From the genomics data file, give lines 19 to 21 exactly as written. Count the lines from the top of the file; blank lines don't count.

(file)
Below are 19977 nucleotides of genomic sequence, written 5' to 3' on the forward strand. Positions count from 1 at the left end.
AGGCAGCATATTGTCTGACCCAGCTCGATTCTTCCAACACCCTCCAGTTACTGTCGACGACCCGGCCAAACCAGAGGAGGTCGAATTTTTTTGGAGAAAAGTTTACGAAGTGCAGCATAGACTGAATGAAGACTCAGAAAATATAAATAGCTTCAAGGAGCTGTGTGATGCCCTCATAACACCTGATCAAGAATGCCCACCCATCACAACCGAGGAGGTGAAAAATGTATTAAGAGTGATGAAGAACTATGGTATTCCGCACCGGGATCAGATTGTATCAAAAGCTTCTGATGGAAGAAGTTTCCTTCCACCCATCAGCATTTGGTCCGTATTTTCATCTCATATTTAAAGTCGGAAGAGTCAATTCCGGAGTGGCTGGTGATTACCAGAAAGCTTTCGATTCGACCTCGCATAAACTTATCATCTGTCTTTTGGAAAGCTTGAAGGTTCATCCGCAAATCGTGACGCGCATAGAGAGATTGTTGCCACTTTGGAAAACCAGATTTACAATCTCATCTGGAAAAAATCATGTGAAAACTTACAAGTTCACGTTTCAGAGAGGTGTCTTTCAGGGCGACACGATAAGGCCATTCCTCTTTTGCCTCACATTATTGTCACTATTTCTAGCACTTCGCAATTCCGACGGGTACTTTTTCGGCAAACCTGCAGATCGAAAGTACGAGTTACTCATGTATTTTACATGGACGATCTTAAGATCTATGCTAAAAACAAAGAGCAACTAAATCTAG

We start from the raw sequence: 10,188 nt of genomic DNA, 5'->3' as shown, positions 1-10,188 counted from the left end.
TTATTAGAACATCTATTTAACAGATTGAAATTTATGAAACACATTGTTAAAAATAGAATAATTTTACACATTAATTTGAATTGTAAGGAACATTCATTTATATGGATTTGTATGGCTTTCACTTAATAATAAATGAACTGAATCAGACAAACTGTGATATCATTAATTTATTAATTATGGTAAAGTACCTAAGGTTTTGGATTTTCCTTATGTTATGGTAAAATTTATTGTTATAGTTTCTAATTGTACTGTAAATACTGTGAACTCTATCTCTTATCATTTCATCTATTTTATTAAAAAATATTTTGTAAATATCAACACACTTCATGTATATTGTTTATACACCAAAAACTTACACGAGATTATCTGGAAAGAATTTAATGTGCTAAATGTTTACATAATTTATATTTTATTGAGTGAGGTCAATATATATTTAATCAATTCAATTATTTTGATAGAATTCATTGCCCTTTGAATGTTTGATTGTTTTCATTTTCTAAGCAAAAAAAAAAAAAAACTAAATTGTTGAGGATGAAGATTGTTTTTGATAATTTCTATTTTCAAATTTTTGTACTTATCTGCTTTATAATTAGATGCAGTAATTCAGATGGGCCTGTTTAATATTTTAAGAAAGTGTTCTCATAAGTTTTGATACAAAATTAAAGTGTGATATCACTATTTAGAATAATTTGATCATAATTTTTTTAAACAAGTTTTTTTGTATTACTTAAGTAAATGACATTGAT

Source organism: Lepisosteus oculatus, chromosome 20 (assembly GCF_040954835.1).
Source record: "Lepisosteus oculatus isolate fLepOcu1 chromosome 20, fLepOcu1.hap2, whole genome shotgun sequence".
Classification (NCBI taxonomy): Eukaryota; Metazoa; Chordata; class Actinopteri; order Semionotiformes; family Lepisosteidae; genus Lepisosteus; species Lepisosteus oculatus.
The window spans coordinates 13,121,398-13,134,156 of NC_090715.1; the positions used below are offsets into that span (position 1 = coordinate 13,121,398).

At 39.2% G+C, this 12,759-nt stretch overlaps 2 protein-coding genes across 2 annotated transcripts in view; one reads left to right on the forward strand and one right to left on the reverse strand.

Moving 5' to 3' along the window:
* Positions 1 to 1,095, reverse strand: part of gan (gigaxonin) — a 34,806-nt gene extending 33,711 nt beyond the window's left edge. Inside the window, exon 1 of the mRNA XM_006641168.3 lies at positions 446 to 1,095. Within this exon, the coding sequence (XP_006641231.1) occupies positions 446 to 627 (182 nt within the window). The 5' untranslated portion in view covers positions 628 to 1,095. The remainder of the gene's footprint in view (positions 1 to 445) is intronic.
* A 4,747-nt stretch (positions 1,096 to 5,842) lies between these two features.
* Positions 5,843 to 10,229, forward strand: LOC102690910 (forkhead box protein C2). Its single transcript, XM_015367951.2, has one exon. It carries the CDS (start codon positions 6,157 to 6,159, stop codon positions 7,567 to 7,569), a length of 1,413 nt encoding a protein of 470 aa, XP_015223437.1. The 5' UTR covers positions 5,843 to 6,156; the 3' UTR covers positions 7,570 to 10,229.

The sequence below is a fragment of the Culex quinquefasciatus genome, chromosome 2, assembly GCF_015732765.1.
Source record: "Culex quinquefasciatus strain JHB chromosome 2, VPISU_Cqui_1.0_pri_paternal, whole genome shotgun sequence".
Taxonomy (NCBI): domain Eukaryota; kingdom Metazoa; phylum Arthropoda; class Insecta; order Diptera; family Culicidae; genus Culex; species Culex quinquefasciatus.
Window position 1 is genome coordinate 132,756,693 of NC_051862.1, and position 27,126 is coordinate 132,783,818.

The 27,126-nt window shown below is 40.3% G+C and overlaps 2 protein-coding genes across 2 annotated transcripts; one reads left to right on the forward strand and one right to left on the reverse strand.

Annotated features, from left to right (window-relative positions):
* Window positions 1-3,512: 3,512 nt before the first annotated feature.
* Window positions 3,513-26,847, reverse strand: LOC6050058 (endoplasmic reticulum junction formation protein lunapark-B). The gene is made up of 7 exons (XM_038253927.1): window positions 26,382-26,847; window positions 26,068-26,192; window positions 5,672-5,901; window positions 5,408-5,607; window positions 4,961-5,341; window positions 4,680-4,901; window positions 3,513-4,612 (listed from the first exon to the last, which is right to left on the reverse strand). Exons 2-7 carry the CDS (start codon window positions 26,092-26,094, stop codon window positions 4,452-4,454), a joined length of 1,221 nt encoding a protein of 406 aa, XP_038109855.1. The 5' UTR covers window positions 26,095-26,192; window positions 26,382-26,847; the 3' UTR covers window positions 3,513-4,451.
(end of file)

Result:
Annotated features, from left to right (window-relative positions):
* Window positions 1-3,512: 3,512 nt before the first annotated feature.
* Window positions 3,513-26,847, reverse strand: LOC6050058 (endoplasmic reticulum junction formation protein lunapark-B). The gene is made up of 7 exons (XM_038253927.1): window positions 26,382-26,847; window positions 26,068-26,192; window positions 5,672-5,901; window positions 5,408-5,607; window positions 4,961-5,341; window positions 4,680-4,901; window positions 3,513-4,612 (listed from the first exon to the last, which is right to left on the reverse strand). Exons 2-7 carry the CDS (start codon window positions 26,092-26,094, stop codon window positions 4,452-4,454), a joined length of 1,221 nt encoding a protein of 406 aa, XP_038109855.1. The 5' UTR covers window positions 26,095-26,192; window positions 26,382-26,847; the 3' UTR covers window positions 3,513-4,451.